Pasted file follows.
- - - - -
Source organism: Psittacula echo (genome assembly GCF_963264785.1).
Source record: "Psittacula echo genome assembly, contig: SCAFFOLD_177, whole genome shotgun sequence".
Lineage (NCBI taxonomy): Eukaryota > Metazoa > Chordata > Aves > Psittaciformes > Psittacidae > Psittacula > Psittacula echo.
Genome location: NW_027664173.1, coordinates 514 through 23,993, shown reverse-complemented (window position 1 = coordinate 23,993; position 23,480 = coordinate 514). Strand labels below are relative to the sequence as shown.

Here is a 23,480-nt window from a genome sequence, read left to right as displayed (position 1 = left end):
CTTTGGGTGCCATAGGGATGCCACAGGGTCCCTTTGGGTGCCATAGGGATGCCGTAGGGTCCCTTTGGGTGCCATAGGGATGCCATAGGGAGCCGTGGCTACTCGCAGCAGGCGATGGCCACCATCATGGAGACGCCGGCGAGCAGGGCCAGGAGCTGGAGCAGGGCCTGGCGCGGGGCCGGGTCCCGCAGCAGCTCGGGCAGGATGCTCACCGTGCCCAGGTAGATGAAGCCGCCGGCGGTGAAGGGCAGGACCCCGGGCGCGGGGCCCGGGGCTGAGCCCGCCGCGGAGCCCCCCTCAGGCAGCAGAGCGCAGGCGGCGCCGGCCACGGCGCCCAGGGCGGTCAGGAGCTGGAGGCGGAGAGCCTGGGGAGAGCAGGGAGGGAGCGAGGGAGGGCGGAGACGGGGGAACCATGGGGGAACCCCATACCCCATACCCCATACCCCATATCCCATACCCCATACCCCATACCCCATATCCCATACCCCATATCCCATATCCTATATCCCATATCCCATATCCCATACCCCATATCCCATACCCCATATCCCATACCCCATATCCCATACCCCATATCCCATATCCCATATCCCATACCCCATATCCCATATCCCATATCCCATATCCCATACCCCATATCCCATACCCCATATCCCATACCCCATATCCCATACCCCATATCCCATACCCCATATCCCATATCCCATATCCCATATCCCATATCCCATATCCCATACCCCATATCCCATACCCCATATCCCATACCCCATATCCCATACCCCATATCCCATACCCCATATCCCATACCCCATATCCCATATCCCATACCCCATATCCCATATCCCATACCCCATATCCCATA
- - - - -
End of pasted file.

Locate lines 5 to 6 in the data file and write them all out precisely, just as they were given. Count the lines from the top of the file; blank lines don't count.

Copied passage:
Here is a 23,480-nt window from a genome sequence, read left to right as displayed (position 1 = left end):
CTTTGGGTGCCATAGGGATGCCACAGGGTCCCTTTGGGTGCCATAGGGATGCCGTAGGGTCCCTTTGGGTGCCATAGGGATGCCATAGGGAGCCGTGGCTACTCGCAGCAGGCGATGGCCACCATCATGGAGACGCCGGCGAGCAGGGCCAGGAGCTGGAGCAGGGCCTGGCGCGGGGCCGGGTCCCGCAGCAGCTCGGGCAGGATGCTCACCGTGCCCAGGTAGATGAAGCCGCCGGCGGTGAAGGGCAGGACCCCGGGCGCGGGGCCCGGGGCTGAGCCCGCCGCGGAGCCCCCCTCAGGCAGCAGAGCGCAGGCGGCGCCGGCCACGGCGCCCAGGGCGGTCAGGAGCTGGAGGCGGAGAGCCTGGGGAGAGCAGGGAGGGAGCGAGGGAGGGCGGAGACGGGGGAACCATGGGGGAACCCCATACCCCATACCCCATACCCCATATCCCATACCCCATACCCCATACCCCATATCCCATACCCCATATCCCATATCCTATATCCCATATCCCATATCCCATACCCCATATCCCATACCCCATATCCCATACCCCATATCCCATACCCCATATCCCATATCCCATATCCCATACCCCATATCCCATATCCCATATCCCATATCCCATACCCCATATCCCATACCCCATATCCCATACCCCATATCCCATACCCCATATCCCATACCCCATATCCCATATCCCATATCCCATATCCCATATCCCATATCCCATACCCCATATCCCATACCCCATATCCCATACCCCATATCCCATACCCCATATCCCATACCCCATATCCCATACCCCATATCCCATATCCCATACCCCATATCCCATATCCCATACCCCATATCCCATA